Fast forward 125 years to modern day Melbourne, Australia. The current debate over the building of the East West Link (let’s just call it a huge freeway, because that’s what it is) steadily rages with no sign of abating. It is estimated that it will cost anywhere between 4 and 15 BILLION DOLLARS to build. It’s a tunnel that few want, with most believing that the money could be better spent elsewhere, namely on public transport. Needless to say, I agree.

But where did our pride go in building infrastructure for people rather than profit? Did it really disappear with Thatcher when Neoliberalism gripped Britain and then the world? And if so, why did Australia follow suit so swiftly? Were we really that self conscious that we just had to do anything that came from the UK? Did miners strikes, economic downturns and  a subsequent recession really seem that appealing to us, Down Under dwellers?

I can’t help but wonder about those men (and let’s face it, they were) who instigated the building of England’s first electric railway. They were brave men, proud men, nation building in every sense of the expression. What would they say if they knew that same railway service had been sliced, diced and left for dead by the Government that funded it and handed what was left of its near mortal remains to a private company?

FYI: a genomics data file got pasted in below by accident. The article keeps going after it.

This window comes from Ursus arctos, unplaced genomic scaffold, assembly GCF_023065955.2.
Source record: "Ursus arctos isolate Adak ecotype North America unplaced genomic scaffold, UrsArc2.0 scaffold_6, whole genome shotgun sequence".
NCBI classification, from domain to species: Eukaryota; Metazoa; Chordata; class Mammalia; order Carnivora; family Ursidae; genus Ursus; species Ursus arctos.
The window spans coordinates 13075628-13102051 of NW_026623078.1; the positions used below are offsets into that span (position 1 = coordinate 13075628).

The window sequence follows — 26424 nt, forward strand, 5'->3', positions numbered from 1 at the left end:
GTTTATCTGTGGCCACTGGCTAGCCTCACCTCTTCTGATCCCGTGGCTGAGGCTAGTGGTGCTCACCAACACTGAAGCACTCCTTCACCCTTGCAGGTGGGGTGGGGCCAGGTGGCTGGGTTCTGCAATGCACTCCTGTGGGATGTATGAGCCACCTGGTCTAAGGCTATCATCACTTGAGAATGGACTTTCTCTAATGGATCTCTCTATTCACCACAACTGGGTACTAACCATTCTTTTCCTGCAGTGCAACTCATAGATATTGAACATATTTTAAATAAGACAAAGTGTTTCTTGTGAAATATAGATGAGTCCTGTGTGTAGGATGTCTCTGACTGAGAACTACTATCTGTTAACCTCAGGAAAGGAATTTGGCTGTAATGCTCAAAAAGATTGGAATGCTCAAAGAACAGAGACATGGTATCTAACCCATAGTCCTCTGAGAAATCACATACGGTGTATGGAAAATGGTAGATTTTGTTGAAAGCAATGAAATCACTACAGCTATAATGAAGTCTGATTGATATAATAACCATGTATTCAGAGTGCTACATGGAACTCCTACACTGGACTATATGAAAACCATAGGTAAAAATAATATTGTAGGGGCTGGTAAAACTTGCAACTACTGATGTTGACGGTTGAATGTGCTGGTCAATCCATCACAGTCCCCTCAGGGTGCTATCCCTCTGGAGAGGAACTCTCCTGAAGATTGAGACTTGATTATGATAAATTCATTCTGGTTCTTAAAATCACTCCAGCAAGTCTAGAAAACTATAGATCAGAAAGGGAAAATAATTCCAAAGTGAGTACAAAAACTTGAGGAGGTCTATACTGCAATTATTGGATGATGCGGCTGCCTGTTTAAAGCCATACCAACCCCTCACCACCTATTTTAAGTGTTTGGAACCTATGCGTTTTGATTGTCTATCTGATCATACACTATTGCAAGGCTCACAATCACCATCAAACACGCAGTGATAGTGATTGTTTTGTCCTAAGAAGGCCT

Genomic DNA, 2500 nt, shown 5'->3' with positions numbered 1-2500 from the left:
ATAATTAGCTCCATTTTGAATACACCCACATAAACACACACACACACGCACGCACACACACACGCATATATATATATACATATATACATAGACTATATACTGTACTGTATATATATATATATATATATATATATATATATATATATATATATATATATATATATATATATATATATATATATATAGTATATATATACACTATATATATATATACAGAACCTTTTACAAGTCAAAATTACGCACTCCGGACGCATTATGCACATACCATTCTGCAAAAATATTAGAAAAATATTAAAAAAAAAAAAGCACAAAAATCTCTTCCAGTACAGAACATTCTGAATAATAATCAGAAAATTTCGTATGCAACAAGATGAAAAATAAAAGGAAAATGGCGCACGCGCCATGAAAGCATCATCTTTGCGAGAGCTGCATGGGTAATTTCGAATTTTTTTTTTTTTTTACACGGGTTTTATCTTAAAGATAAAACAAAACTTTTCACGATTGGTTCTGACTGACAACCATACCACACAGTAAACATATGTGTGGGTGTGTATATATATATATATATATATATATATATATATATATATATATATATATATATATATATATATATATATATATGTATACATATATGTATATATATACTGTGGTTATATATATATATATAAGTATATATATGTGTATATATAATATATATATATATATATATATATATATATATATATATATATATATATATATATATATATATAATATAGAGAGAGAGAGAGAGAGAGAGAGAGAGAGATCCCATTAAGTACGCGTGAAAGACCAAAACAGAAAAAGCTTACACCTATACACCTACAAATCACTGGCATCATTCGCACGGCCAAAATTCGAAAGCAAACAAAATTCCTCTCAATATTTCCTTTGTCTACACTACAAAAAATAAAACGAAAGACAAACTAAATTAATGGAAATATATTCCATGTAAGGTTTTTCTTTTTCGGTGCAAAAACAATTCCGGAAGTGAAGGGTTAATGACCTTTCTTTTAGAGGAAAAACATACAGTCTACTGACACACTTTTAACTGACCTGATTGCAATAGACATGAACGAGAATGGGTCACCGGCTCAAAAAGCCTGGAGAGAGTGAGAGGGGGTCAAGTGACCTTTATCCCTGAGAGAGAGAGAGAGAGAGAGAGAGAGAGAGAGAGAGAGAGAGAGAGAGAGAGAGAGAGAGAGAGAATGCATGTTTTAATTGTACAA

We need that pride again. We need that vision. We need that collective idea of the world we want. We need to cut our ties of ways that have not proven to be a success. Build a road and see it filled in an average of 3 months. Build public transport infrastructure and you have, well, over a century of contented commuters. Is this train of thought really so hard?

When is a Bike Lane, not a Bike Lane?

Not

This is not a bike lane

If it looks like a bike lane and feels like a bike lane, is it not a bike lane? It is not a question merely for Magritte.